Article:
America owes North Korea $65 trillion, says Kim Jong-Il

Saturday, May 18th, 2013 By

North Korea's Kim Jong-Il and Russia's Vladimir Putin meet at a summit talk. North Korea's recent claim that the United States owes them $65 trillion in compensation may simply be par for the course with the North Korean leader's outlandish pronouncements.

What Vladimir Putin (right) may be saying: "I agree, Kim. The Americans do owe you $65 trillion." (Photo: Wikipedia)

Reparations payments have been an inseparable part of post-war recovery for centuries, and now North Korea’s Kim Jong-Il wants a piece of the pie. The Australian Broadcasting Company reports that North Korea is demanding – not suggesting; demanding – that the United States pay nearly $65 trillion U.S. in reparations for “six decades of hostility.” To be precise, KCNA, the official state-controlled news agency of North Korea, reports that just compensation for the tribulations suffered since the division of the Korean peninsula in 1945 is $64.96 trillion.

What can North Korea buy with $65 trillion?

Perhaps with $65 trillion North Korea will be able to afford better industry, not to mention sensitivity training to help smooth over their issues with human rights violations. While it is difficult to take accurate assessment of North Korea’s human rights issues, Wikipedia indicates that Amnesty International has enough data to suggest that major sanctions against North Korea are warranted. The Korean War created a mass refugee exodus and divided Korean families, which in turn led to food shortages. UN troop movement (as well as bombardment) under U.S. leadership allegedly led to the near-collapse of society in North Korea. The nation was not expected to last, yet last it did. The strife of war caused as many as 750,000 divided families according to Korean Studies Review, a problem that continues to haunt that area in modern times.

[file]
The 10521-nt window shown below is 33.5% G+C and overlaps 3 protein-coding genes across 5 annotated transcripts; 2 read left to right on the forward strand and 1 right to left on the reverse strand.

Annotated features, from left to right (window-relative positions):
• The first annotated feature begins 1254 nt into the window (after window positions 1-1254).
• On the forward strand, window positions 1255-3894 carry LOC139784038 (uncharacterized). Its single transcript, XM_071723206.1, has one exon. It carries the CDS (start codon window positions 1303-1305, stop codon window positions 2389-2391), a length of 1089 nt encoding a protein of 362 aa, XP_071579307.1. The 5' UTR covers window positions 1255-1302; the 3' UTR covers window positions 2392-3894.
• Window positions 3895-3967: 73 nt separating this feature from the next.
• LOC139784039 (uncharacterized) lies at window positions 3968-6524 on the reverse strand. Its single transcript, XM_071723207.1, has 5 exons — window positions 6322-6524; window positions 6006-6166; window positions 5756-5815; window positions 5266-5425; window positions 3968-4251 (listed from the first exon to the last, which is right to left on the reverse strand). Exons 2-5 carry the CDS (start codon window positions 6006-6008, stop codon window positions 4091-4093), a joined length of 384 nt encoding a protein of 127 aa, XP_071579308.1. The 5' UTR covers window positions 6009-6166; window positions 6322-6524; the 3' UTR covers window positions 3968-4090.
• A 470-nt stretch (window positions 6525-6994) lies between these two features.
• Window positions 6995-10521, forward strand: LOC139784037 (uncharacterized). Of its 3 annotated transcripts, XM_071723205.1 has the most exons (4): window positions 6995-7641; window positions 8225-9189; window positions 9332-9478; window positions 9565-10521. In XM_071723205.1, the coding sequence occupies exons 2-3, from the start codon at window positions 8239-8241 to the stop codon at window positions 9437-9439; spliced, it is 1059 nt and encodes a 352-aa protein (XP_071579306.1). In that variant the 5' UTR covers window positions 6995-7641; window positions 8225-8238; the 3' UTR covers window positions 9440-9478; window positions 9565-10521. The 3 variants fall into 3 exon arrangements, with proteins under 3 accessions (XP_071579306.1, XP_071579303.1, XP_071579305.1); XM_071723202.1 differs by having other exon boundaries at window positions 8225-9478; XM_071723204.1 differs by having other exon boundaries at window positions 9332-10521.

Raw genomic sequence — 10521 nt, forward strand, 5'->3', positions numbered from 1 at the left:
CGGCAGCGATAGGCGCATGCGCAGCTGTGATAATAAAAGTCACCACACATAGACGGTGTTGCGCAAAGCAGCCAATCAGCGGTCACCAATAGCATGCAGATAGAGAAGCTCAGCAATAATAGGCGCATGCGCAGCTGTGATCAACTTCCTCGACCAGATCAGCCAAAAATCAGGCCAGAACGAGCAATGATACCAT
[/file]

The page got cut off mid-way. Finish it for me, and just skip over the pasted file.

Commemorating anniversary number 60

The Korean War occurred 60 years ago, and North Korea and Kim Jong-Il likely decided it was an opportune time to remind the world of what they claimed was 5 million North Koreans “dead, wounded, kidnapped or missing.” In addition, they claim that U.S. sanctions have made their economic recovery nearly impossible. These sanctions date before North Korea’s first nuclear test in 2006, says KCNA. None of this takes into account any of the suffering numerous world sources show that North Korea inflicted upon its own people.


Australian Broadcasting Company


Korean Studies Review

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